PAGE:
MADISON — Since the turn of the 20th century, the Catholic student organization at the University of Wisconsin-Madison has been there to provide outreach to college students seeking more than the academic formation offered by the secular institute.
Much of the St. Paul’s University Catholic Center building has been there since then, too.
While the chapel and the front of the converted house next door were renovated more than 50 years ago to accommodate the growing number of students attending Mass in the inadequately sized chapel built in 1909, the buildings no longer suit the needs of this ever-expanding organization.
To address this need, St. Paul’s is currently in the process of seeking approval from the City of Madison to replace their current building with a Catholic residential college. The proposed building requires approval by the city’s common council and needs community support to make that happen.
At a public informational meeting held at Edgewood College February 10, St. Paul’s officials addressed the reasons for the project and, in particular, why its various aspects — including a chapel, a large student center, offices, and residential rooms and apartments for students — were necessary to the organization’s future outreach. Fr. Eric Nielsen, pastor of St. Paul’s, was offering a similar presentation to the state bishops at their meeting in Milwaukee the same day.
For instance, while initial feedback on the building at informational presentations to the city planning committees that will make recommendation to the common council were overall positive, one of the major concerns raised has been its height. The proposed building, which would stand 14 stories, is approximately the same height as recently built apartment buildings on University Avenue only one block away, and only 30 feet taller than the current Memorial Library directly across the State St. mall. St. Paul’s location, however, has concerned some that its height may overshadow the well-known Library Mall.
The Catholic alternative
The project, its proponents say, will offer a space for the growing sacramental life at the student parish and the catechetical, vocational, philosophical, and professional formation that form a growing part of the St. Paul’s experience. In May, for example, St. Paul’s and Edgewood College are beginning the Lumen Institute of Integrated Studies, accredited and credit-transferrable courses that will integrate the Catholic viewpoint on justice, reason, and morality into the topics of humanities and social science.
In an age increasingly devoted to secularism and reason without faith, the programs and sacraments offered at St. Paul’s strive to build, strengthen, and provide a solid moral foundation to these students who will become the Catholics in the pews and parishes around Wisconsin, the nation, and the world.
“If we want to form the next generation of Catholic leaders . . . the best place to do it is the University of Wisconsin-Madison, because that’s where they are,” Msgr. Kevin Holmes said, pointing out that the number of self-identified Catholics at the university is 24 to 28 percent of the 42,000 that attend. This number is greater than the number of Catholics attending each of the three top U.S. Catholic universities — Notre Dame, Georgetown, and Boston College.
In addition, UW-Madison produces some of the top people in their fields — more Fortune 500 CEOs than any other public university (tied with Harvard University) and more Peace Corps volunteers than any other university.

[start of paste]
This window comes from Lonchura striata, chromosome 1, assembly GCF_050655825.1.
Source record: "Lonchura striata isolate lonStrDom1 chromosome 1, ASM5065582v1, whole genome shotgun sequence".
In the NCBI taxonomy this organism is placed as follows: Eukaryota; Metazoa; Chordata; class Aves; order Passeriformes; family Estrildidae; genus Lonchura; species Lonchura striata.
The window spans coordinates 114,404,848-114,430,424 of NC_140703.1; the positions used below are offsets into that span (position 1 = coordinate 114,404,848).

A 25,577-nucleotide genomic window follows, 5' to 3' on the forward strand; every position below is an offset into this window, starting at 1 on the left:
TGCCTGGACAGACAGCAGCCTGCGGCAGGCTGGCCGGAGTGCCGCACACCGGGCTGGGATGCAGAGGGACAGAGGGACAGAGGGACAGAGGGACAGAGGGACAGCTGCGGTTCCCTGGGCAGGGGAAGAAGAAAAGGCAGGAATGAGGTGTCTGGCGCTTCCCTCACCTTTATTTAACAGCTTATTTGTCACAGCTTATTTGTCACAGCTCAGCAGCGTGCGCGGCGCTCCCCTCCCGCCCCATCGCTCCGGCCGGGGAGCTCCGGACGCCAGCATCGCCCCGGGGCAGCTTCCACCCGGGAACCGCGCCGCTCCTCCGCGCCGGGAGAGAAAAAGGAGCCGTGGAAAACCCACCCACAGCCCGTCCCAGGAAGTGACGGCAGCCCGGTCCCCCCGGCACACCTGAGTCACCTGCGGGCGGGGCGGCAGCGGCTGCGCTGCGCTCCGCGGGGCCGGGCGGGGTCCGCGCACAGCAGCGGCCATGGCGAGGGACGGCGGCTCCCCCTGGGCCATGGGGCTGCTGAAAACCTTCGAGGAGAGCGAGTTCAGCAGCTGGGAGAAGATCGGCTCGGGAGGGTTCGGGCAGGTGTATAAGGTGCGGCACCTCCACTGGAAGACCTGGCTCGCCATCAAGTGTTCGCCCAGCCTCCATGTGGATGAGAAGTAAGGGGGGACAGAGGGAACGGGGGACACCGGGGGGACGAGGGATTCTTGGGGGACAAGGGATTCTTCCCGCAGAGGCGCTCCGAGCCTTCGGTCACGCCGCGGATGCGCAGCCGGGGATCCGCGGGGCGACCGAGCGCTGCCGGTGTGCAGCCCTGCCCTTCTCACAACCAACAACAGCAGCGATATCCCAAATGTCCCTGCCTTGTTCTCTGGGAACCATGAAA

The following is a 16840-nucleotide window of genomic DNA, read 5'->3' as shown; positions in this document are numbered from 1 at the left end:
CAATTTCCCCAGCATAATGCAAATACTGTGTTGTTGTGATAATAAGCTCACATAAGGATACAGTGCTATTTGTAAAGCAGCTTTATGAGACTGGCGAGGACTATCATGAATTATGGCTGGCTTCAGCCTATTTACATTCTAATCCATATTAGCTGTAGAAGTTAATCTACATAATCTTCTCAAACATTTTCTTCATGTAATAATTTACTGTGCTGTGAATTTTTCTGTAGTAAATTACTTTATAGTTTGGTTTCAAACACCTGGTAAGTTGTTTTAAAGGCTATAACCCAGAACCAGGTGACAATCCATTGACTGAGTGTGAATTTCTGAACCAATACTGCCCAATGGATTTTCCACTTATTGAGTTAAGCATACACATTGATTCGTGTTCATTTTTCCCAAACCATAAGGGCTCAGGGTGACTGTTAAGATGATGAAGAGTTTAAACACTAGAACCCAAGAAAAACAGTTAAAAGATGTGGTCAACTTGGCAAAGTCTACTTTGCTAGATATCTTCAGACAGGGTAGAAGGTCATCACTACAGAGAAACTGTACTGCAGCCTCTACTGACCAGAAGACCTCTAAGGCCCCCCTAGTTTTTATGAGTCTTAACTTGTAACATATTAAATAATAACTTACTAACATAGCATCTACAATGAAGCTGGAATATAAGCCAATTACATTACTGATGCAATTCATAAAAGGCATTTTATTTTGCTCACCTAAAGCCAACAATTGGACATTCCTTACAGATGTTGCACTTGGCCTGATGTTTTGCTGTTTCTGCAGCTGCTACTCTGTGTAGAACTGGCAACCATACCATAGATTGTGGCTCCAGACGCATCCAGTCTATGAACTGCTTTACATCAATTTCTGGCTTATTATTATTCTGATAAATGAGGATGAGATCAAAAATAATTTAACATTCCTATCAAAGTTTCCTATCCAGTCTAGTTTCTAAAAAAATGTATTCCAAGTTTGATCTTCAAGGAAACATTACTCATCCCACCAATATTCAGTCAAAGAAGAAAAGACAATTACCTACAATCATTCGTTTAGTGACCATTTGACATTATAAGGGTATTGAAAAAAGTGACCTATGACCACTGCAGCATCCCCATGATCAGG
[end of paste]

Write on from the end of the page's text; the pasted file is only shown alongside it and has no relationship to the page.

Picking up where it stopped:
Monsignor Holmes, who as bishop’s delegate to the St. Paul’s Board of Directors was speaking in place of Father Nielsen, said that all of the bishops in the state have a stake in having well-formed graduates come out of the university — and not just those who would go on to work in the Church.
“It’s the people working in the world who will shape the culture, who will be in the parishes in the diocese, in the state, who will receive intellectual and spiritual formation at St. Paul’s,” said Monsignor Holmes, pastor of St. Raphael Cathedral Parish in Madison.
To achieve that aim, St. Paul’s is seeking the support of the community to gain approval by the city.
“We really don’t need you,” said Fr. Eric Sternberg, director of student ministries at St. Paul’s, indicating that the Lord was doing wonderful things with St. Paul’s, “but we really do need you.
“We need your constant prayers and support . . . and construction companies don’t get paid in novenas, so we do need the financial help,” he said.
But the fundraising, which draws from the base of UW and St. Paul’s alumni around the state and the nation rather than the diocese, is not as important as having the community supportive of the need for the new project. Bishop Robert C. Morlino, the bishop of Madison, has stated that while not as important a project as a new cathedral, it is a more urgent matter.
“The rubber is going to hit the road,” Father Sternberg said. “As Monsignor Holmes said, blood will be spilt, in the figurative sense. We will need the support.”
Father Sternberg urged people to do three things in support of the project:
• Talk with friends about St. Paul’s and its mission and outreach.
• Come to St. Paul’s and see the work being done there — Mass, especially, offers an opportunity to see how students are affected by St. Paul’s ministry.
• Be at the public hearings and register in support of the project. The more the community rallies behind the project, the more the city will recognize the importance of its approval.
For more information on the project and to sign up for e-mail alerts, which will include notice of dates and times for public hearings, visit www.uwcatholic.org and click on the “New Building” link. If interested in bringing the informational presentation on the new St. Paul’s project to your parish, contact Scott Hackl, development director, at